Personalities cannot eliminate or overcome difficult issues, of course. A prominent issue is the continuing saga of the U.S.-India civil nuclear deal, which is now beached on the rocks of India’s liability law. American companies are extremely reluctant to take the risks associated with local management of a sophisticated nuclear power plant. The recent agreement though, between Gilead Sciences and seven Indian drug makers, demonstrates that difficult business thickets can be navigated with sufficient patience and innovative thinking — an area in which Modi prides himself. Differing approaches to Iran continue to dog the relations, while disagreements about India’s actions in the World Trade Organization are not resolved. The Afghanistan end game poses its own set of difficulties, though Indian and American differences may in the end not be great. All of that said, however, there have been positive developments as well. Secretary of Defense Chuck Hagel’s recent visit to New Delhi enhanced strong military-to-military relations; Modi’s interest in foreign direct investment under the "Make in India" headline offers new prospects for American business and diversification away from the mixed blessing of manufacturing in a police state; Prime Minister Modi’s successful visit to Japan and his close personal ties with Prime Minister Shinzo Abe offer an example for how to expand our own ties; Australian Prime Minister Tony Abbot’s visit to New Delhi and the agreement to supply India with uranium could not have happened without the change on nonproliferation policy; and India’s "Look East" policy comports well with Obama’s interest in and recent trip to Southeast Asia.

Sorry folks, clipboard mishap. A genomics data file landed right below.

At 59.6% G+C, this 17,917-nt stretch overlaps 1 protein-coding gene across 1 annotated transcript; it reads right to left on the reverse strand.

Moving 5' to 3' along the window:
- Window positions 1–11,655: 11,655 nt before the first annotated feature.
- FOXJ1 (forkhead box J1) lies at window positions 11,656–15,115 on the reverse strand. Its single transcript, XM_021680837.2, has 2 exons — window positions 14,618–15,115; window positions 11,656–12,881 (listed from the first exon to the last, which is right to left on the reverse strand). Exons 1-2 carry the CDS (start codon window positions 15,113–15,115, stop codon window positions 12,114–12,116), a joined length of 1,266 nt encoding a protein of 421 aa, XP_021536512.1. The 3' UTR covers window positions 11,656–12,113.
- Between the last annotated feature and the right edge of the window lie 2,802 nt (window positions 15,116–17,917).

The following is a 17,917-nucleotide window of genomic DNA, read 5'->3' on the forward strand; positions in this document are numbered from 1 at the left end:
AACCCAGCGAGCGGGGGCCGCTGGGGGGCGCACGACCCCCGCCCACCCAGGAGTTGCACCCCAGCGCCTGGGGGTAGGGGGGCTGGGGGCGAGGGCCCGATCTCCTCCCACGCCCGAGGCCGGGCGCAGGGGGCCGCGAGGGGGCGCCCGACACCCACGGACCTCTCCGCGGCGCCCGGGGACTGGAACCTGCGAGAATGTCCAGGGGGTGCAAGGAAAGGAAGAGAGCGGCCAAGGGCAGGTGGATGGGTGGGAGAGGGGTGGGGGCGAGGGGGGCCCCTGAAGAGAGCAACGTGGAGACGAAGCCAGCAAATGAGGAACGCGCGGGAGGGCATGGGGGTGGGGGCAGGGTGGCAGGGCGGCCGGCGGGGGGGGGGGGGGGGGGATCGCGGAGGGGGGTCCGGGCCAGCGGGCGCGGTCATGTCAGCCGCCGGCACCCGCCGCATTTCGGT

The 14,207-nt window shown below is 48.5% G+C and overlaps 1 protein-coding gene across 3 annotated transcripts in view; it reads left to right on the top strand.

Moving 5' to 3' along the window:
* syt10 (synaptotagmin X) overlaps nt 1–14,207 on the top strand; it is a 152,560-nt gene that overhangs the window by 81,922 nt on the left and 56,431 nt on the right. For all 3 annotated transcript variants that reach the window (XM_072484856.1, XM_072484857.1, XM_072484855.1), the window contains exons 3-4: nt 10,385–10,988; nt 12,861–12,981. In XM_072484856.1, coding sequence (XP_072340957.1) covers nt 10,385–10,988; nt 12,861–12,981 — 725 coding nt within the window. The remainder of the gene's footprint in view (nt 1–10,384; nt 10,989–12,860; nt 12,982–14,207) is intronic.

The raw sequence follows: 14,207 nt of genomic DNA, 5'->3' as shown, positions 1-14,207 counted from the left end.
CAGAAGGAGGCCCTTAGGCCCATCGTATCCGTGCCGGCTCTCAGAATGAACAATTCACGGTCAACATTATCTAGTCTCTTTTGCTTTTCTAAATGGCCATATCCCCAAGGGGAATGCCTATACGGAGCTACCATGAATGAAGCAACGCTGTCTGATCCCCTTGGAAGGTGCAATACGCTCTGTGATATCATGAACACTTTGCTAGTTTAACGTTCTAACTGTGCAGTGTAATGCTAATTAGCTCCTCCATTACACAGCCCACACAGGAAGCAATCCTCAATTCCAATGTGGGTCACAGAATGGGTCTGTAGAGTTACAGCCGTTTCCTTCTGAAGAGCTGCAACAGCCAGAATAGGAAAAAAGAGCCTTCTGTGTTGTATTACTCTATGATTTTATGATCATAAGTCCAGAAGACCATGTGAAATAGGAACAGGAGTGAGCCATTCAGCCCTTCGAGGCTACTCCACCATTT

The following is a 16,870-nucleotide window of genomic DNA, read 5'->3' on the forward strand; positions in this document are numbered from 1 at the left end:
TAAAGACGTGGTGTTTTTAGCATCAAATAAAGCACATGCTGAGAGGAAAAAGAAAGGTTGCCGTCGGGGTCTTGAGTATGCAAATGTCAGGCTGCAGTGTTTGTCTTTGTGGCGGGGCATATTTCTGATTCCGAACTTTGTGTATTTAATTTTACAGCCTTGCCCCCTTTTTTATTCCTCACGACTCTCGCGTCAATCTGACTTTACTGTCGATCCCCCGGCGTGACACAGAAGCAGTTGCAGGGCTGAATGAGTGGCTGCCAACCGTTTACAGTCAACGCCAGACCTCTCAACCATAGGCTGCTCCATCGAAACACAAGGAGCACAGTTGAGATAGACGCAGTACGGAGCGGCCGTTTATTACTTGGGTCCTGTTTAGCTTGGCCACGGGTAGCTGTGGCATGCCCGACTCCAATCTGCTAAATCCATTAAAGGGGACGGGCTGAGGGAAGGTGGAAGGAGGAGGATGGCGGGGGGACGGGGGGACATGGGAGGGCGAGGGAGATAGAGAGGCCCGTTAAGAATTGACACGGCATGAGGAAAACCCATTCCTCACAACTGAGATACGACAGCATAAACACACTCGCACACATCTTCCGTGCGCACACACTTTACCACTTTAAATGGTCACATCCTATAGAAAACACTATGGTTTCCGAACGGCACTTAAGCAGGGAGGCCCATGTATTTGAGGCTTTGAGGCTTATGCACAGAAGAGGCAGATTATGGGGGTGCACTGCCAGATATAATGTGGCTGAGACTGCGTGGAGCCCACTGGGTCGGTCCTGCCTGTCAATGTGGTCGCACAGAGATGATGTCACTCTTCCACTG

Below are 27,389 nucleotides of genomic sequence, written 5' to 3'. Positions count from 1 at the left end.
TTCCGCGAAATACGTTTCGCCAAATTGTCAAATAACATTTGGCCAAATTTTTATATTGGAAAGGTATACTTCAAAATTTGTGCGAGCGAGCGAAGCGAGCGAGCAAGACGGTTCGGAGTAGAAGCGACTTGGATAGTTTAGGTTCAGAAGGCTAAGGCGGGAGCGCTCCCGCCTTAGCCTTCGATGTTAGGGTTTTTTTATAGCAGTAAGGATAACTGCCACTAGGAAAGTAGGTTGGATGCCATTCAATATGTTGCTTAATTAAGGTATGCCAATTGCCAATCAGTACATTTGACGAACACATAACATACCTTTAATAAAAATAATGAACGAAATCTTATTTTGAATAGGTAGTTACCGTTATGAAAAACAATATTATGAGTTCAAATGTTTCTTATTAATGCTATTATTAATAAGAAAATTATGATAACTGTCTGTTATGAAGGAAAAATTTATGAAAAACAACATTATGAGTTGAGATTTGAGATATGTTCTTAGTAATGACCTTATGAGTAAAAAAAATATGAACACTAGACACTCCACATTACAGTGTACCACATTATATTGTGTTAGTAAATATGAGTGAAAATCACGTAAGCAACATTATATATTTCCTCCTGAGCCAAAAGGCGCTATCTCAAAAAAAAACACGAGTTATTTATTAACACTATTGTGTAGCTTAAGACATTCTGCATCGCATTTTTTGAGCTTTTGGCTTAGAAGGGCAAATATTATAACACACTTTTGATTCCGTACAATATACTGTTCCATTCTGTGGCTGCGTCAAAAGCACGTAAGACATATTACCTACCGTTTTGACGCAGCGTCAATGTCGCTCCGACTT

With Prime Minister Modi’s impending visit, opportunity is knocking. Whether under the rubric of the pivot to Asia, expansion of American business, development of a foreign policy grand strategy, or something else, President Obama can make the visit a lynchpin, if not necessarily the centerpiece, in a revived U.S. security strategy and thus a revived foreign policy.